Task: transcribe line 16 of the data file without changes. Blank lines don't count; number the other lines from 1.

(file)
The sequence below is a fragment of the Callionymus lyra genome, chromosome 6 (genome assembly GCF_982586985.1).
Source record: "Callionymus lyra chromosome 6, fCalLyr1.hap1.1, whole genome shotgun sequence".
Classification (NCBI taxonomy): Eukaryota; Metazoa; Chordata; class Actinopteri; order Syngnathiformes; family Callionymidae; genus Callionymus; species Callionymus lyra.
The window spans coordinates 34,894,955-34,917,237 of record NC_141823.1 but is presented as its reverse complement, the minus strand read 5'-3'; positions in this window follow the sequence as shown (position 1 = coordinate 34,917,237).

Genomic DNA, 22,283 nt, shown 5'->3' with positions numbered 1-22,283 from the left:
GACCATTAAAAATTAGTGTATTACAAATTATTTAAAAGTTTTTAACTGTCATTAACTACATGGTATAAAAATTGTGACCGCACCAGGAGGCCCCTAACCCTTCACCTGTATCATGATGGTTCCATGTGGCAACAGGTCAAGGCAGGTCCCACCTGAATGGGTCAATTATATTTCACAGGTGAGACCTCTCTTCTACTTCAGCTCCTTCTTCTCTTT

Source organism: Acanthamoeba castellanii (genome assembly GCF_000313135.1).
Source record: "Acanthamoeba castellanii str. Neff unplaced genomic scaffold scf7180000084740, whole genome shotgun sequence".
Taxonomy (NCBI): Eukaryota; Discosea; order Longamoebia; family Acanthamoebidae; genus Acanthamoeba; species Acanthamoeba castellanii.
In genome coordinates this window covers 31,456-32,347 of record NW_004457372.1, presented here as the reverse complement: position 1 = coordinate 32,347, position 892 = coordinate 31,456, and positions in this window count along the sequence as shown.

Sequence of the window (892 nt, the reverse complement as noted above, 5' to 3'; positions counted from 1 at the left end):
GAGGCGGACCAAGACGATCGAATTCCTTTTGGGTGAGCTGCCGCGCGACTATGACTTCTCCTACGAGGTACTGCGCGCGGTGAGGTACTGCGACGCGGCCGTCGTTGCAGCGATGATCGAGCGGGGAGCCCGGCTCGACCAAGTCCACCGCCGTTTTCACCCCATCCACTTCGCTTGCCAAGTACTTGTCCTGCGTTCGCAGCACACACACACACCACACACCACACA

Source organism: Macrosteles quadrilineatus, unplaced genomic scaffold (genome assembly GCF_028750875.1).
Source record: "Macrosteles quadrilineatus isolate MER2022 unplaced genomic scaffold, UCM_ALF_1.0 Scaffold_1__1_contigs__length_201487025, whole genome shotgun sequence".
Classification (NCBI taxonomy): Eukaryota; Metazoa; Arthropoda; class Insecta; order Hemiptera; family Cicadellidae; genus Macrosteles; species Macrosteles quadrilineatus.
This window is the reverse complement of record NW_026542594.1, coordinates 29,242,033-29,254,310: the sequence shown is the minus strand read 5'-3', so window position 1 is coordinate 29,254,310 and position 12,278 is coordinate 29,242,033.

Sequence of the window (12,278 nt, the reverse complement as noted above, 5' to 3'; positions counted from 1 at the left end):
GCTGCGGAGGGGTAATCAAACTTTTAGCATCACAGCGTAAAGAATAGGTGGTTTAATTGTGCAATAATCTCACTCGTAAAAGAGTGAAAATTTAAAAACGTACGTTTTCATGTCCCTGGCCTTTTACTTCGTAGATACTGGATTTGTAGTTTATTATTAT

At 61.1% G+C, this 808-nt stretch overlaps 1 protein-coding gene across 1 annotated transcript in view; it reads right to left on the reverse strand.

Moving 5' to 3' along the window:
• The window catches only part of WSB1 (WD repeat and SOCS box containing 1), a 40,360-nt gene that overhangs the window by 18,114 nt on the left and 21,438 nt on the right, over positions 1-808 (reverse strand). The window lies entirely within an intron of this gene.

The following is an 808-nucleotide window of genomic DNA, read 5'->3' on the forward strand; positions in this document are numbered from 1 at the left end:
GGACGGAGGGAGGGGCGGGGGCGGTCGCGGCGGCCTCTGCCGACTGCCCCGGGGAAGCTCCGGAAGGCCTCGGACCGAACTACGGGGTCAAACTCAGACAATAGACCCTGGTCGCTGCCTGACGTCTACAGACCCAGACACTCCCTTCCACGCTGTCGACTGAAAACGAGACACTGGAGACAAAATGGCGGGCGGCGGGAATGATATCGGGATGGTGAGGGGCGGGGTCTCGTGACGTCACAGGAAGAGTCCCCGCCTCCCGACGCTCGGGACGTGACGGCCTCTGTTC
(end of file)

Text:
This window is the reverse complement of record NW_026542594.1, coordinates 29,242,033-29,254,310: the sequence shown is the minus strand read 5'-3', so window position 1 is coordinate 29,254,310 and position 12,278 is coordinate 29,242,033.